Fresh Food

3 Innovative ways grocers can increase potato sales

Potatoes are a staple in many home kitchens—they keep well and hold their flavor.

Potatoes are a staple in many home kitchens—they keep well and hold their flavor. Week-to-week potato sales are steady, with spikes at major holidays such as Thanksgiving and Christmas. It comes as no surprise, then, that potatoes are a grocery-store top seller. In fact, IRIdata* notes that potatoes are one of the most popular vegetables sold, bested only by lettuce.

According to IRI research, 87% of consumers say they keep potatoes at home, followed by onions (86%), tomatoes (83%), carrots (82%) and peppers (72%). And when shoppers are buying potatoes, they’re buying a lot more, too—in fact, data from IRI’s 2018 Product Affinity Basket Study finds that cart size averages about $77 for potato buyers, compared to a cart size of $42 for shoppers who aren’t buying potatoes.

With numbers like that, grocers should focus on promoting this versatile food. But how can this be done in meaningful ways?

Strategic potato displays

Grocers can give potatoes a sales edge by using these principles of merchandising optimization. Data from Kantar Consulting’s Shelving Study says that potato sales can increase 5.2% overall with strategic placement, including placing potatoes at the front, right side of the store—which can lead to an 8.7% lift in sales. Other tactics, such as using raised bins for potato shelving, can lead to a 4.1% increase, while making potato signage visible from the store entrance can increase sales by up to 2.9%.

Evaluating how potatoes are displayed in the store can help retailers see opportunities for small, impactful changes to optimize sales.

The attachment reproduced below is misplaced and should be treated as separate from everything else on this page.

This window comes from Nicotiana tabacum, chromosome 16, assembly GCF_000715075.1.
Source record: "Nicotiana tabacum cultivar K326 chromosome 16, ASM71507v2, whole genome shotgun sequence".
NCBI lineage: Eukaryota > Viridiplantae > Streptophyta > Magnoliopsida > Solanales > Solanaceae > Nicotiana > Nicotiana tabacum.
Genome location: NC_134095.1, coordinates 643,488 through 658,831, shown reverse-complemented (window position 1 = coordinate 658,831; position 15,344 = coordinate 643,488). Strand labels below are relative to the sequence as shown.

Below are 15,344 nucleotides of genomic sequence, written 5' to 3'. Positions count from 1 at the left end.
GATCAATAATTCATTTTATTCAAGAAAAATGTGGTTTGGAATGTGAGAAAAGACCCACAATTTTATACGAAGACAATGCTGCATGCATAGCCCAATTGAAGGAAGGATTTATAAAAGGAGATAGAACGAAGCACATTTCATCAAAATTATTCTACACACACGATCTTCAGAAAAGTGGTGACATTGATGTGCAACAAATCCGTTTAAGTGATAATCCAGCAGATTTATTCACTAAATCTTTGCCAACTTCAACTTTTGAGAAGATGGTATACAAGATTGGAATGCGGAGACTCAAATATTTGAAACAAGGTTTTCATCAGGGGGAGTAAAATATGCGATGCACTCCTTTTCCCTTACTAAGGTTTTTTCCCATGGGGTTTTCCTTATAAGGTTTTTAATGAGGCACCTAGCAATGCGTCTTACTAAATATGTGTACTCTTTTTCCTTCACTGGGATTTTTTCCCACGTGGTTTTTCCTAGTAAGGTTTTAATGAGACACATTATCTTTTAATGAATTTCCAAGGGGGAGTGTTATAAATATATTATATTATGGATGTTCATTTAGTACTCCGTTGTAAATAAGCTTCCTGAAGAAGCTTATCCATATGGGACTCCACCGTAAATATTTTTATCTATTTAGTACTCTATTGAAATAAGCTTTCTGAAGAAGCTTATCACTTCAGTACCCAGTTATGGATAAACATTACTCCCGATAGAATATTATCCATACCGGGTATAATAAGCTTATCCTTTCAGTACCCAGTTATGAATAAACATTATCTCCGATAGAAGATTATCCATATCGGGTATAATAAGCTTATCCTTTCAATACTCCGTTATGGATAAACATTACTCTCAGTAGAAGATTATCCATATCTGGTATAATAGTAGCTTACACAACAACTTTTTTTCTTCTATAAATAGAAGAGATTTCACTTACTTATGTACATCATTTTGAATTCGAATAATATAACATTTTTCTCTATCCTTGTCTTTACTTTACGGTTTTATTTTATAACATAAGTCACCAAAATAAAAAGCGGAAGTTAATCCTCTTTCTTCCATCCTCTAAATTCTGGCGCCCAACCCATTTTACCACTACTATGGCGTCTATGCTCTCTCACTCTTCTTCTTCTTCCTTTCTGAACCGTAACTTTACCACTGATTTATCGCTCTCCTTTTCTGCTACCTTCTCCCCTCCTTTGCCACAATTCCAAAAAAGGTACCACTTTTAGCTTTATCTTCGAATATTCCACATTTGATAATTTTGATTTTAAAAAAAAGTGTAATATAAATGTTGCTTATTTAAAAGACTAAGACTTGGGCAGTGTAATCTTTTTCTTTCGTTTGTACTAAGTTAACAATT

Make potatoes the starring players

In addition to careful attention to merchandising techniques for potatoes, it pays to inspire shoppers’ imaginations with possibilities for preparing potatoes. Options to include on signage can include dishes like roasted potatoes—cut into quarters and tossed with olive oil and seasoning before roasting—or mashed potatoes with garlic, chives and additional mix-ins.

A display with recipe cards for dishes such as a creamy potato salad or homemade potato chips might prompt some shoppers to prepare the dishes at home for their families, or to serve at a springtime celebration, graduation party, or summer picnic. The traditional baked potato bar with toppings such as cheese, broccoli, bacon, butter, sour cream and more can also be pictured to spark a shopper’s interest.

What’s new with potatoes

Shoppers may be interested in exploring all the different types of potatoes.  There are seven types of potatoes: russet, red, white, yellow, purple, fingerling and petite. Each potato type has distinct characteristics and can vary in color, texture, flavor, cook time, moisture and preparation techniques. 

Because potatoes are a grocery-store staple, grocers may be stumped on how to generate additional customer interest. But strategic store displays of the popular potato, along with recipe inspiration and promotions for new types, can affect shoppers’ buying habits and may spark new ways to cook the beloved potato.



IRI Freshlook WE 12/31/17.

IRI’s 2018 Product Affinity Basket Study

This post is sponsored by Potatoes USA